|Surtees TS5||1969||7||Formula 5000. Began life as a project designed and built by Len Terry's company for Roger Nathan. Once taken over by James Garner and John Surtees, it became the TS5 and after a difficult start, became one of the fastest F5000s of 1969. Full history available|
|Surtees TS5A||1970||7?||Formula 5000. The 1970 development of the TS5, dubbed the TS5A, appears to have only very minor changes. Full histories available|
|Surtees TS7||1970||2||Formula 1. A development of the TS5/TS5A for Formula 1.|
|Surtees TS8||1971||9?||Formula 5000. Based on the team's Surtees TS7 Formula 1 car. It sold well and won races in Mike Hailwood's hands, but engine problems prevented him winning the 1971 British series. Full histories available|
|Surtees TS9||1971/1972||6||Formula 1. A new design for 1971, later developed with side radiators and a full-width nose as the TS9B.|
|Surtees TS10||1972||6?||Formula 2. Team Surtees expanded into Formula 2 for 1972 with the Surtees TS10, and lead driver Mike Hailwood convincingly won the European F2 title. Full histories available|
|Surtees TS11||1972||4?||Formula 5000. A development of the F1 TS9B, sharing its side radiators and full width "sports car" nose. Mike Hailwood ran a works car in the Tasman series and Gijs van Lennep won the European F5000 title in Jackie Epstein's car. Full histories available|
|Surtees TS14||1973||5||Formula 1. Mike Hailwood and Carlos Pace had a difficult season in 1973 with the TS14 and TS14A.|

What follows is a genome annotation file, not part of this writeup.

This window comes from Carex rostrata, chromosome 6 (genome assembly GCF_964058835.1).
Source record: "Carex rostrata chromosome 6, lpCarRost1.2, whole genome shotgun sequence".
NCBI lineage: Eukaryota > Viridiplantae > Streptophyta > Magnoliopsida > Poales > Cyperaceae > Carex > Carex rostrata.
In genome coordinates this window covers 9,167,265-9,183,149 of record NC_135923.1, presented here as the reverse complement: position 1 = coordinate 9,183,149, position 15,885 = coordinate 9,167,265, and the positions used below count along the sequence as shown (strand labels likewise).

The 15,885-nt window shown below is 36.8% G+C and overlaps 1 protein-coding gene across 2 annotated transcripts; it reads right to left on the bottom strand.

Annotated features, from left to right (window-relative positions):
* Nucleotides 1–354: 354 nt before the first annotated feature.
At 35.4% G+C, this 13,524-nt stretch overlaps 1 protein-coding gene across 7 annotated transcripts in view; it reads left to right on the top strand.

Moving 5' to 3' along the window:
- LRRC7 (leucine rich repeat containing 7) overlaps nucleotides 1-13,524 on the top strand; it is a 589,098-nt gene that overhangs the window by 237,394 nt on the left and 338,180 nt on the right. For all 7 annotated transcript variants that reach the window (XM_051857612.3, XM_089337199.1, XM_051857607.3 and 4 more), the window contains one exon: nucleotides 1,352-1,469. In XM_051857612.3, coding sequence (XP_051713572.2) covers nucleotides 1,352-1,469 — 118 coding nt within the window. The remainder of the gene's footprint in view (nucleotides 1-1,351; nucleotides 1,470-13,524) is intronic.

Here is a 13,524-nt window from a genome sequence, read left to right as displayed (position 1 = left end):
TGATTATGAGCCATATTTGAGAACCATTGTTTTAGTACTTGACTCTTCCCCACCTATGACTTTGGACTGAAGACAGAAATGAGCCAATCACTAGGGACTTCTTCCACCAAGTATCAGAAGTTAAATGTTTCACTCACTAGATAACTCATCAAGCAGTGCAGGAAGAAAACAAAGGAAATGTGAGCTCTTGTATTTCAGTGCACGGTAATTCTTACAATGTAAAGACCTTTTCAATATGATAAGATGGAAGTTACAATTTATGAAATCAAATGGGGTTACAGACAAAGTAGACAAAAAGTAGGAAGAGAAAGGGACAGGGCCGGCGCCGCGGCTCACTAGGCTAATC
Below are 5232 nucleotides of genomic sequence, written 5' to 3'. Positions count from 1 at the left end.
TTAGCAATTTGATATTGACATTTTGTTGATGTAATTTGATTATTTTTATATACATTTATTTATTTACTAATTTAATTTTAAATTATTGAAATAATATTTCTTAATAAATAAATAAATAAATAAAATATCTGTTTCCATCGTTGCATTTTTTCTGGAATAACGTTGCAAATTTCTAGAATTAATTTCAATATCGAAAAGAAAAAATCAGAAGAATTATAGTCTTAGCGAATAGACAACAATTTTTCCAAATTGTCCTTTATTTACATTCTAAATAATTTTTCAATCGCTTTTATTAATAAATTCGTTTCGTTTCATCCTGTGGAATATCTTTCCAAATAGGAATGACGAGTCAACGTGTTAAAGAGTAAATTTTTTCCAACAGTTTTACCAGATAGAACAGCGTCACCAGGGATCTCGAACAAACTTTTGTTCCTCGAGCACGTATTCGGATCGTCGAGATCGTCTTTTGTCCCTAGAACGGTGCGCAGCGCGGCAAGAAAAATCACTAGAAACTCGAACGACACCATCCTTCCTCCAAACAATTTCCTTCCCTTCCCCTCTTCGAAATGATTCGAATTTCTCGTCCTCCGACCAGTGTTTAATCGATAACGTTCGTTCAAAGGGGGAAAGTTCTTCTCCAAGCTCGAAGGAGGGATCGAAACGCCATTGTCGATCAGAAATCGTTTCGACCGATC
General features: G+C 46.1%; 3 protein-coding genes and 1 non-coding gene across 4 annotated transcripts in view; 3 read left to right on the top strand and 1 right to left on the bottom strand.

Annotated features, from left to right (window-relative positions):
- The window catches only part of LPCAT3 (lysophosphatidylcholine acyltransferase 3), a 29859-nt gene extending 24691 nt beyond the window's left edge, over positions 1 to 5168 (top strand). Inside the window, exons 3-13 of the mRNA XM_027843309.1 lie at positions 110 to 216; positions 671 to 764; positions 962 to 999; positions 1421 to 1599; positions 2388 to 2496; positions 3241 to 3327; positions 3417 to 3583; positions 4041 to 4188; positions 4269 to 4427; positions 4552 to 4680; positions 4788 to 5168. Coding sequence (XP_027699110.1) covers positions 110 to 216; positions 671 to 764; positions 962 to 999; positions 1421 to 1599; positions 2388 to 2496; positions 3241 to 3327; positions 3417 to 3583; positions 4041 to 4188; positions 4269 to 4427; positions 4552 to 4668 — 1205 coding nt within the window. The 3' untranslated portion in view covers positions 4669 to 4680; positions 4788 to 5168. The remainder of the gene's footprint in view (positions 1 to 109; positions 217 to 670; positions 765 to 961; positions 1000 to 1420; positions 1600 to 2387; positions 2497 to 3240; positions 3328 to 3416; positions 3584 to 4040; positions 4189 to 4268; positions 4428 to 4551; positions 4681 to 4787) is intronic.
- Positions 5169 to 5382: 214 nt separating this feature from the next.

|Surtees TS15||1973||12?||Formula 2. The TS15 was a development of the championship-winning Surtees TS10. Jochen Mass won two races and finished second in the championship. Full histories available|
|Surtees TS15A||1974||5?||Formula 2. A further revision of the TS15 built to take BMW engines. Three were built for Ron Dennis's new F2 team, and another two followed for the works team.|
|Surtees TS16||1974/1975||5||Formula 1. Carlos Pace and Jochen Mass both walked out on the Surtees F1 team as the TS16 proved uncompetitive. John Watson took over an improved version for 1975.|
|Surtees TS17||An intended conversion of a F2 TS15 for F5000 with a 3.4-litre Cosworth Ford GA V6. Not built.|
|Surtees TS18||A Formula 1 car designed by Mike Pilbeam but never built.|
|Surtees TS19||1976/1977||7||Formula 1. A completely new design for 1976, with new driver Alan Jones putting in good performances. The design was retained for 1977 with lead driver Vittorio Brambilla.|
|Surtees TS20||1978||3||Formula 1. An evolution of the TS19, but Surtees was now struggling, and stepped down into British F1 for 1979.|
|Surtees TS20+||1979||Formula 1. A wing-car version of the Surtees TS20 used in British F1, but written off in May 1980.|
|Surtees TS21||1979||none||Formula 1. Not built.|